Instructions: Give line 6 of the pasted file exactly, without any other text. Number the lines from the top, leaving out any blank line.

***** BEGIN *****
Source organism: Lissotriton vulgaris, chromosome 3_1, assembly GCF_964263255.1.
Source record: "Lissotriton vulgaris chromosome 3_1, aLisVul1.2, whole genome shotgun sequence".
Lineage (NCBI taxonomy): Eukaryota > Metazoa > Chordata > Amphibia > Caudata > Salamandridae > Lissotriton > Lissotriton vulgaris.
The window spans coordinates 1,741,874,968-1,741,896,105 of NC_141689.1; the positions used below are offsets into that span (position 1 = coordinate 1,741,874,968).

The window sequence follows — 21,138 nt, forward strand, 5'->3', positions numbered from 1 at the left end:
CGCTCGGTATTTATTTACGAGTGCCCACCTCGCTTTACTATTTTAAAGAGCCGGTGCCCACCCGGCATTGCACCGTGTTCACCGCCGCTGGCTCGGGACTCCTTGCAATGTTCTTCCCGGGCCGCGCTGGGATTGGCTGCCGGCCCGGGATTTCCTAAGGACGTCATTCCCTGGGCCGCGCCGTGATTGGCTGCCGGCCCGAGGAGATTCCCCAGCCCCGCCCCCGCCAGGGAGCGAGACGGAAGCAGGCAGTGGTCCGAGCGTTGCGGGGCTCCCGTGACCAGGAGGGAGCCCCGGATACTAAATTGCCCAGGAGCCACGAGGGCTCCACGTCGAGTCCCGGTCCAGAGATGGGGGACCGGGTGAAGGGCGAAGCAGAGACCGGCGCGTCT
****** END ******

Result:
CGCTCGGTATTTATTTACGAGTGCCCACCTCGCTTTACTATTTTAAAGAGCCGGTGCCCACCCGGCATTGCACCGTGTTCACCGCCGCTGGCTCGGGACTCCTTGCAATGTTCTTCCCGGGCCGCGCTGGGATTGGCTGCCGGCCCGGGATTTCCTAAGGACGTCATTCCCTGGGCCGCGCCGTGATTGGCTGCCGGCCCGAGGAGATTCCCCAGCCCCGCCCCCGCCAGGGAGCGAGACGGAAGCAGGCAGTGGTCCGAGCGTTGCGGGGCTCCCGTGACCAGGAGGGAGCCCCGGATACTAAATTGCCCAGGAGCCACGAGGGCTCCACGTCGAGTCCCGGTCCAGAGATGGGGGACCGGGTGAAGGGCGAAGCAGAGACCGGCGCGTCT